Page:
I am happy to see everyone, but especially The TOAD. Such a delightful name. You don’t mind if I abbreviate it do you?

    French proverb: “La bave due crapaud n’atteint pas la blanche colombe.”


  42. Brother Burrito says:

    Fr Jon,

    Try logging out and back in again


  43. cumanus says:

    Perhaps one of the really important lessons than can be learnt from the complexity of such moral conundrums, where it’s obviously not easy to decide readily what is to be done, is the need to avoid being hurriedly adversely judgmental of others – I think it’s a key Gospel lesson as well.


  44. joyfulpapist says:

    I am fortunate to be in an industry where I can plan my work around not working on Sundays. I even have the lovely people I work with trained not to expect a reply to phone calls or emails!

    But I have been a mother, and if that’s not work, what is! If an ox falls in a ditch (or a two-year old for that matter), pulling it out is definitely the right thing to do, Sunday or not!

    I don’t blog on Sundays – I figure there should be one day a week when my family can rely on having my attention. 🙂

    Brother Burrito also commented on the sexualisation of society – I just want to suggest that the old idea of modesty is overdue for a comeback, and failing that, the equally old concept of custody of the eyes.


  45. toadspittle says:

    I was going to make the same point as Sue re ‘Servile work.’ Strikes me that there should be no work more servile than that of a priest – assuming he is doing it right.

    I suppose Ben’s notion that Sunday work should be made ( with exceptions) illegal – was what piqued my interest. He pointed out that police would, naturally be allowed to go about their business, which under his system no doubt, would include maintaining the ring of secret spies needed to ensure that Garcia was not secretly mending a neighbor’s car on the sabbath for a few extra euros ( six months, at least for that) And the number of uniformed ‘bobbies (robertos?) would need to be greatly increased to cope with it all.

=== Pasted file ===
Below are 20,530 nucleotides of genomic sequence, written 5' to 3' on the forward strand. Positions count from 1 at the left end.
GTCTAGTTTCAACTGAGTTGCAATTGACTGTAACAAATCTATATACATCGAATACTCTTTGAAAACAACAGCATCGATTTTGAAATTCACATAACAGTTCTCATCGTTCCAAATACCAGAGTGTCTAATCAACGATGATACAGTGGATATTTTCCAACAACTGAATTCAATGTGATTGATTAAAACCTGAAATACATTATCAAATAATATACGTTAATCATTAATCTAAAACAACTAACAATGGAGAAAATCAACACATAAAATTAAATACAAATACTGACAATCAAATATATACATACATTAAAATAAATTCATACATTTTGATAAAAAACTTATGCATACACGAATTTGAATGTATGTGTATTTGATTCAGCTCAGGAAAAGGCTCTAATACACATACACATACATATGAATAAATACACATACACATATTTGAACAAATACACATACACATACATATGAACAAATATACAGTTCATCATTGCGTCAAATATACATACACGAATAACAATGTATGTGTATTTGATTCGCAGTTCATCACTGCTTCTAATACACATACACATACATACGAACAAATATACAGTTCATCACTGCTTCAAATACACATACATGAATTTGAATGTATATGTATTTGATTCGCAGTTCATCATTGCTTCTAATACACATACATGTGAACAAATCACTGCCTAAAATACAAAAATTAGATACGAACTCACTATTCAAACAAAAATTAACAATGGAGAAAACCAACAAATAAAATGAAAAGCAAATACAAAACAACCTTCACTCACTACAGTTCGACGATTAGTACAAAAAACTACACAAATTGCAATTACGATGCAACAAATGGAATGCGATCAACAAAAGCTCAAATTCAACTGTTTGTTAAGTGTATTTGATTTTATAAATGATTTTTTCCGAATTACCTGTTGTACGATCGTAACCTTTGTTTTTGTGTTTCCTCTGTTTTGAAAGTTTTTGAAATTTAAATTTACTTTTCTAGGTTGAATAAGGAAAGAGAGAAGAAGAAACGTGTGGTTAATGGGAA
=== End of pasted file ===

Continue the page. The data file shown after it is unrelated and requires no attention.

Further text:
All this would greatly help reduce the unemployment figures and inculcate a cozy sense of ‘security, would it not?

    And.. I will read Mundabor’s rogue Catholic atheist, O’Thingmy.

    And I don’t mind being called ‘toad’ ( It’s what I call my dogs when they are naughty.)


  46. toadspittle says:

    …And I wouldn’t mind being able to have a funny face as my ‘atavar,’ like Mundabor and Joyful Pape do, but am clueless on technology. Barely understand wheelbarrows.

    And, this type face is far better than D****n’s. (Written too much. Sorry.)


  47. Greetings to you all

    Thanks for your email and invitation, Teresa. Just a quick message to say hello and let you know I am around……RR


  48. Mundabor says:

    on Sunday work I think that a new statutory regulation keeping shops, supermarkets etc. closed on sunday would satisfy most people without letting anyone feel that he is leaving in Cromwell’s England.

    In Germany this was also seen as a major quality of life issue: that even people in less paid jobs in shops or offices have the possibility of enjoying a good rest and quality time (and church if they want).

    Also please consider that for Catholics Sunday is the day for worship and recreation. In Italy football was traditionally on Sunday, I assume Spain was the same.

    Seems rather reasonable to me.


  49. Maybe I am a little broad-minded on the issue of Sunday opening for shops but it seems to me that there should be complete freedom on this for all. No one has to go shopping on a Sunday so if the faciltiy is not wanted by sufficient customers, it will not be a commercial success. Just my view. Personally I go flying on Sundays.


  50. Dear Teresa

    Thank you for your kind welcome. I will look forward to talking with you.

    I see no wabbit or even Yoda…….where are the little chaps?


  51. churchmouse says:

    Hi, teresa — Am hoping that Rabbit will keep his avatar, which was brilliant.


  52. toadspittle says:

    REALITYRETURNS…at 11.21 (am? pm?)

    I suppose, as class clown, I must ask the obvious. Don’t your arms get tired?


  53. Hi toadspittle

    No, I leave the Avenger in the A10. But thank you for your concern.


  54. Mundabor says:

    “I must ask the obvious. Don’t your arms get tired?”
    “No, I leave the Avenger in the A10.”

    This must be one of the most brilliant exchanges ever 🙂


  55. misticmouse says: